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The law firm destination workspace

Competition for remote workers is forcing firms to get creative about redesigning their offices.

Norton Rose Fulbright's offices in Toronto
Norton Rose Fulbright's offices in Toronto

As increasing numbers of people head back into the office, law firm leaders are taking the opportunity to rethink their firms' layout and design, focusing on wellness, flexibility and connectivity.

It's all part of an effort to create welcoming areas for lawyers, support staff and clients — "destination spaces" that foster collaboration and mentoring. These include bistro-style cafes, wellness rooms and conference centres using sophisticated technology.

Cassels Brock & Blackwell is in the midst of making several changes to its Toronto office. In planning its upcoming move to Adelaide and Yonge next year, the firm has embraced changes that are "a little novel for law firms," says Managing Partner Kristin Taylor. That includes standardizing lawyers' office size and moving them away from the building's perimeter to create a light-filled space for everyone. There will also be a corridor off the elevators that will go directly into showers and change rooms for people who bike to work. 

Cassels will also have a wellness centre with a green wall and a small gym with bicycles and treadmills, a religious observance space, a room for nursing mothers, and a family room for children of firm members who need to drop in to work. A meditation/yoga studio will offer mindfulness and yoga classes before, during and after the workday.

Goodbye dark wood panelling

There will be a lot of natural wood in the space, Taylor says, none of which will be dark oak or walnut. The colour palette will be mostly neutrals, and shades of blue and green. The idea is to bring light into the space, "so we're really trying to reflect the light in terms of colour palette that's been chosen, the materials that we're using." 

People will be able to work on their laptops outside their offices on big chairs by the windows. There will be a client centre, several meeting rooms on each floor, and a lounge with banquettes to work at or collaborate. "We've tried to create a lot of different options for people that are inviting and tend to promote creativity," says Taylor.

As people return to the office post-lockdown, those who are committed to coming into the office at least a couple of days a week will have an assigned office, says Taylor, and others can use hoteling offices. "We don't want work to be an obligation but a destination, so the intention behind the design is to be this inclusive, welcoming environment, which reflects our values as a firm in the kind of space that we've created.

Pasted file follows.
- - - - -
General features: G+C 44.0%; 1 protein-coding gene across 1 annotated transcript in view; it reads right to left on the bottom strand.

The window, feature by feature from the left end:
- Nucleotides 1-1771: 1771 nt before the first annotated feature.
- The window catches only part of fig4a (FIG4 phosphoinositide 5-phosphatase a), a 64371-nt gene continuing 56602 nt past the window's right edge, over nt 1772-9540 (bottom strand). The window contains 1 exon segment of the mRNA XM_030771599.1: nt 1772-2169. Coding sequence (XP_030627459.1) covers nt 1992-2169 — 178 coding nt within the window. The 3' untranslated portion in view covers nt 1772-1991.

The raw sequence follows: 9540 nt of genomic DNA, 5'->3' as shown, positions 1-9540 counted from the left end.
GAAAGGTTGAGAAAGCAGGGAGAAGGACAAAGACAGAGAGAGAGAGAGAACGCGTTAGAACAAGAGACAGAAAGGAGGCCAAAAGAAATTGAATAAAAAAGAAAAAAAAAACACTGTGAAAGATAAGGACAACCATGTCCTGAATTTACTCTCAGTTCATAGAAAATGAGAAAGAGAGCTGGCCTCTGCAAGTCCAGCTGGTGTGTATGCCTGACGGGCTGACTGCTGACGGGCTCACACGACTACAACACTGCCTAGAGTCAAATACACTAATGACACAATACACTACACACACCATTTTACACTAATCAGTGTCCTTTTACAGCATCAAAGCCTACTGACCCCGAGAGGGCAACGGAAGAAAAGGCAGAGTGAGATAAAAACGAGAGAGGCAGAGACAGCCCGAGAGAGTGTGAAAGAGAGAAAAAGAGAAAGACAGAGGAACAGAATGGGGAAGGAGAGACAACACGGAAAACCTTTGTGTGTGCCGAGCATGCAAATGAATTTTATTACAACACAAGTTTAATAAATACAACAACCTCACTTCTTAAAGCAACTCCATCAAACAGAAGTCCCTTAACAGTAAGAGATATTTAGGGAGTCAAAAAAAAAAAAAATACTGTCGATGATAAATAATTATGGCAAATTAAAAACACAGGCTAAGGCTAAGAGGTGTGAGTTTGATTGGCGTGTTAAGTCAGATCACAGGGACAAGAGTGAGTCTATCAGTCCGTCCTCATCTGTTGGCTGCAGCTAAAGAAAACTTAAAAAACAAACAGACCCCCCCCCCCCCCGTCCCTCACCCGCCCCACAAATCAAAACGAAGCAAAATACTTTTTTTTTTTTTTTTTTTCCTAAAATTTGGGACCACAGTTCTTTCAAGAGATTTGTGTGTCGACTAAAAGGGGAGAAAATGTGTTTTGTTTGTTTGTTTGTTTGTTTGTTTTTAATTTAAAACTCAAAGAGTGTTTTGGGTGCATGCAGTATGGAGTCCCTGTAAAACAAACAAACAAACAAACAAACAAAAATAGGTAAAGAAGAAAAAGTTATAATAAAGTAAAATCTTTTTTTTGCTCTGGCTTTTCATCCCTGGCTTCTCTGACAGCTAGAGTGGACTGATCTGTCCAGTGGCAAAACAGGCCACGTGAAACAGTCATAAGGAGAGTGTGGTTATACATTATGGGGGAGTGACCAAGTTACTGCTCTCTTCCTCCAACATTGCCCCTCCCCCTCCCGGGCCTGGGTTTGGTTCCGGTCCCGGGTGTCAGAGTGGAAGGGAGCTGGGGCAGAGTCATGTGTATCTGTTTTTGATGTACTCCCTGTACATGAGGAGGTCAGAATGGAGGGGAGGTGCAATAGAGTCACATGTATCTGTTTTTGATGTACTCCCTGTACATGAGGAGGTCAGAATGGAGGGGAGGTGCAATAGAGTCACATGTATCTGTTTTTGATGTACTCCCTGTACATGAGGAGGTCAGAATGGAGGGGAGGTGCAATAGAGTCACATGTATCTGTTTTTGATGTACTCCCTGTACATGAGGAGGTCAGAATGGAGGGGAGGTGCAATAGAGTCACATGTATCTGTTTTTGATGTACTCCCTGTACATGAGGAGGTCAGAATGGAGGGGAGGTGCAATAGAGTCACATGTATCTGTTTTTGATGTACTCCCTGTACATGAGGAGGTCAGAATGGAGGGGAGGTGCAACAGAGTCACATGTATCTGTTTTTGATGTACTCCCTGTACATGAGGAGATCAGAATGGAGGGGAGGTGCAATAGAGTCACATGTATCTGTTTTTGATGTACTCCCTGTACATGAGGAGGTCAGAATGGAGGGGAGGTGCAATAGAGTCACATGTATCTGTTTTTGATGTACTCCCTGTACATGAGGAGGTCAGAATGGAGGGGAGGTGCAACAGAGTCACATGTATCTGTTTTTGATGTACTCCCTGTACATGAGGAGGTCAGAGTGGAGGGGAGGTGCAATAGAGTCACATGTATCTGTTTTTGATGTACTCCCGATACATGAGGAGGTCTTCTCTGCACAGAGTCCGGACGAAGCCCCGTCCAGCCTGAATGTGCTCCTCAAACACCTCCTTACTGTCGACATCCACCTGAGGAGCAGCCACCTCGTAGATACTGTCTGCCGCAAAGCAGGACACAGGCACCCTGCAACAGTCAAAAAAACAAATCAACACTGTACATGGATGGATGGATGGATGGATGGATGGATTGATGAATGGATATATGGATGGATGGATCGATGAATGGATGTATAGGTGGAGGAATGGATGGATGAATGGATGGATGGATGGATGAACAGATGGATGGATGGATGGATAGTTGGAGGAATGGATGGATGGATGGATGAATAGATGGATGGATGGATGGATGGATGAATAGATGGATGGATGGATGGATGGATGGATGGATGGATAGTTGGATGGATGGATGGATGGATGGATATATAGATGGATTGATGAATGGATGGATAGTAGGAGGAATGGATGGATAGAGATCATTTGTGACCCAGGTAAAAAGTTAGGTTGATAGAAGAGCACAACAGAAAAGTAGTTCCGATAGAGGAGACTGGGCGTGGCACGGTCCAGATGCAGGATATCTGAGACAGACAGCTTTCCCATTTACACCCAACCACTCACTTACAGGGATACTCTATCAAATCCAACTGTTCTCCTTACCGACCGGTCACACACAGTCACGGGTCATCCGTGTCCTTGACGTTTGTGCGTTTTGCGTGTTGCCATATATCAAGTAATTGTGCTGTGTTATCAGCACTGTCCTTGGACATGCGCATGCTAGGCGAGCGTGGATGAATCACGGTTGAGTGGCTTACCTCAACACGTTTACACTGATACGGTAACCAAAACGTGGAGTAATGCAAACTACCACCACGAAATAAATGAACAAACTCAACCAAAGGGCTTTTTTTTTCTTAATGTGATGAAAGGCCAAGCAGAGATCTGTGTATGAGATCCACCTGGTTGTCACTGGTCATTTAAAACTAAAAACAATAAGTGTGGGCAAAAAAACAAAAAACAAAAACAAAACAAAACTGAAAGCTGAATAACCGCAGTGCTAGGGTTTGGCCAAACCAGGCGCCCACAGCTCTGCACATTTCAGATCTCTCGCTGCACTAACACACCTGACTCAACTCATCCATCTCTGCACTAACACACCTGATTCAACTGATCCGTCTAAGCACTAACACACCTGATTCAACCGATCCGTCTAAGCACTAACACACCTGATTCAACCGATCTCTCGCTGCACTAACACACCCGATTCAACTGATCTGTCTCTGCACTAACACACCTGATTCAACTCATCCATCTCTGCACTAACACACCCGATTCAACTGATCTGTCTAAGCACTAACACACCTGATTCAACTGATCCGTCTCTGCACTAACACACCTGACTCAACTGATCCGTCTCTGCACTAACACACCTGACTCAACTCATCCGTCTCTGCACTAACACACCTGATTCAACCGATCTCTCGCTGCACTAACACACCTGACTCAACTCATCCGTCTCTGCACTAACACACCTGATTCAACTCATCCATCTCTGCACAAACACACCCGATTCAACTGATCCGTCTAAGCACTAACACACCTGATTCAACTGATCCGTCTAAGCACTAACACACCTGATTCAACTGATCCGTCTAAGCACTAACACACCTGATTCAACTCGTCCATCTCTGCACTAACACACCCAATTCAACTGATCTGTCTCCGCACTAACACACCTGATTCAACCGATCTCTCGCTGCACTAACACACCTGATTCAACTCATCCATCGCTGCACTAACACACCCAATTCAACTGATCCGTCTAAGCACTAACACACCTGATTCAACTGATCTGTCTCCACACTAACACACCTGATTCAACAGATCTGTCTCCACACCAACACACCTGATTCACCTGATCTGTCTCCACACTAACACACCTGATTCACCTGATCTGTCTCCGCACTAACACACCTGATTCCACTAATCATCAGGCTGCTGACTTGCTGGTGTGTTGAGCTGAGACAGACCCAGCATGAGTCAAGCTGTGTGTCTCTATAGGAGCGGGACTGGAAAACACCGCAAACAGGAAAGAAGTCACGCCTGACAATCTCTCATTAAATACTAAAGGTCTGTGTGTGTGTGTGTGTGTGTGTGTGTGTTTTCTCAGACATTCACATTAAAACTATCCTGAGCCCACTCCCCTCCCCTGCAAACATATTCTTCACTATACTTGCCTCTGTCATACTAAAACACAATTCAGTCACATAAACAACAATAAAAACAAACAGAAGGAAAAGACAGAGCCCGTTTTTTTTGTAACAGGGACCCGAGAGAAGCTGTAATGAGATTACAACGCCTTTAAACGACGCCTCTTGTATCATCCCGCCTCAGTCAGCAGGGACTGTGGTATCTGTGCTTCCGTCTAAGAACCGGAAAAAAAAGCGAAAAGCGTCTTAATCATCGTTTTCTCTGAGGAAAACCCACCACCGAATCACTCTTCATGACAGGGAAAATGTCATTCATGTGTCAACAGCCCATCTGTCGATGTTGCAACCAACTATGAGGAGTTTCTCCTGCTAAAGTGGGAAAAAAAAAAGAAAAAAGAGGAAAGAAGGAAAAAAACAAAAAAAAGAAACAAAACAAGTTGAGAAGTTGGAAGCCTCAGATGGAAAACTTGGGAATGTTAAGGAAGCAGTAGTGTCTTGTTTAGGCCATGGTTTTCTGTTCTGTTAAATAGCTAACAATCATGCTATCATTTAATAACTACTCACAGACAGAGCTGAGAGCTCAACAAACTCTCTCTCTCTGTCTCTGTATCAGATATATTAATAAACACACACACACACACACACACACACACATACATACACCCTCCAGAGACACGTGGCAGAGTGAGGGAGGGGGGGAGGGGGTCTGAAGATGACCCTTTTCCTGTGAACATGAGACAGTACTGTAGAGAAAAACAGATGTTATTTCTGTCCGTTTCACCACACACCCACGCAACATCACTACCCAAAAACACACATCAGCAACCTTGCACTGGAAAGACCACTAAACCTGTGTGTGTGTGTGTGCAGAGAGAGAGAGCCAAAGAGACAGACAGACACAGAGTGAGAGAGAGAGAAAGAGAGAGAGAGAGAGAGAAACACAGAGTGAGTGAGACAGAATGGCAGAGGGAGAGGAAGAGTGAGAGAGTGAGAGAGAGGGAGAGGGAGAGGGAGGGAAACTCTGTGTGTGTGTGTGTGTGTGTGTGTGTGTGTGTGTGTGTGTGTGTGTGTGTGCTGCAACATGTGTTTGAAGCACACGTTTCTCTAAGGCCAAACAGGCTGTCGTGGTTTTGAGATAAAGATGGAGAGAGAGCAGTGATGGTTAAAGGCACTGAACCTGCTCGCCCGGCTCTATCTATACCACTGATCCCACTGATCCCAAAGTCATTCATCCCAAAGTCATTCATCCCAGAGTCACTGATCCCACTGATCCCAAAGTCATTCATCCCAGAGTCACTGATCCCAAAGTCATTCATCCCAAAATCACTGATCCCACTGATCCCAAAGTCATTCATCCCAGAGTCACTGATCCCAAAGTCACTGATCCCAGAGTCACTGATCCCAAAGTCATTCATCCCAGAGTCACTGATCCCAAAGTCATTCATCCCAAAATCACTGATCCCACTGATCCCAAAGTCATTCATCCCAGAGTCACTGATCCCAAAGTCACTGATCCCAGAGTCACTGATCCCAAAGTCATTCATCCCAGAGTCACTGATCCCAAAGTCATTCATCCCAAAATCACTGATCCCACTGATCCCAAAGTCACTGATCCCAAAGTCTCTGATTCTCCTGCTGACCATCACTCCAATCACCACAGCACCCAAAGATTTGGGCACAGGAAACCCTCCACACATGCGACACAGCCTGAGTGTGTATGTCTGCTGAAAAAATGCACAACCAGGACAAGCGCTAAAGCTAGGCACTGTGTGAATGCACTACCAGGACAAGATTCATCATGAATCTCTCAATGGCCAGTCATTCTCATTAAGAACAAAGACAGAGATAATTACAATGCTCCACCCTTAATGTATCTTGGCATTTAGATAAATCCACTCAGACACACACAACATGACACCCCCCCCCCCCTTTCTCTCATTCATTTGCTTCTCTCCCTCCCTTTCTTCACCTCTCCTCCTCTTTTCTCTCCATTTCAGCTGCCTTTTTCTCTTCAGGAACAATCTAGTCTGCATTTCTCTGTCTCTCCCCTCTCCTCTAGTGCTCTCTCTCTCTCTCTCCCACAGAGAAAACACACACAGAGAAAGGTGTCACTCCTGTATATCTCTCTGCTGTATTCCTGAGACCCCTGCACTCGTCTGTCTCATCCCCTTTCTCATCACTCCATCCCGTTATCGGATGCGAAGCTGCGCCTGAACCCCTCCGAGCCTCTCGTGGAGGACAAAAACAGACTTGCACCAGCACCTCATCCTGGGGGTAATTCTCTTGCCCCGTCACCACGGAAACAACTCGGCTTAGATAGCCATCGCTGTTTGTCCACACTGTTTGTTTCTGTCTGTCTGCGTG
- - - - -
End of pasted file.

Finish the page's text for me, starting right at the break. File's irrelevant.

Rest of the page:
Although Covid largely forced people to work from home, being in the office plays a critical role in a firm's culture, says Matthew Kobylar, law firm design director at Gensler. "There's so much learning from law firms that happens to a young lawyer during their career that helps them to learn more." The lawyers he works with have "a real understanding that that social aspect of the office has been lost when everybody's working from home." 

Firms are "investing in real estate to spark collaboration and camaraderie that lawyers, associates and support staff simply can't experience when they're siloed at home or remote offices. It's really important for the top firms to have physical offices that are exciting to go to."

Exceptional amenities help as a recruitment tool to attract top talent, says Kobylar. Law firms have always competed for new graduates, who are now being wooed by tech companies, accounting firms and consultancy firms. In addition to having flexible work arrangements, these firms often have beautiful workspaces, amping up the competition for talented lawyers.

Many law firms are investing in top-notch digital hearing rooms with good acoustics and lighting, says Kobylar. "It's the equivalent of a Brooks Brothers suit now to have a good digital hearing room that really gives you a competitive edge."

Connection and cultural bonds

Some firms are asking for everyone to come back into the office full-time, while others, including Norton Rose, offer more flexible arrangements. "It's hard to feel connected to the business and connected to each other as part of a culture if you are working primarily remotely," says Charles Hurdon, Managing Partner of Norton Rose Canada. "You lose that connection to the business, the connection with each other, the cultural bonds, and so we did want people to start coming back."

Norton Rose's Toronto office has a bright and collaborative space on each floor in the centre of things, with good coffee machines, snacks and fruit. "If you've got a very inviting, beautiful space with food service and you're going to be able to chat with your colleagues in a comfortable environment, you're more likely to draw people," says Hurdon. 

With office leases coming up in the next few years, Hurdon says the firm plans to continue to have a mix of in-office and out-of-office work. "You can design your space differently for that and you can also have a real focus on making it the most attractive space possible so people want to come back."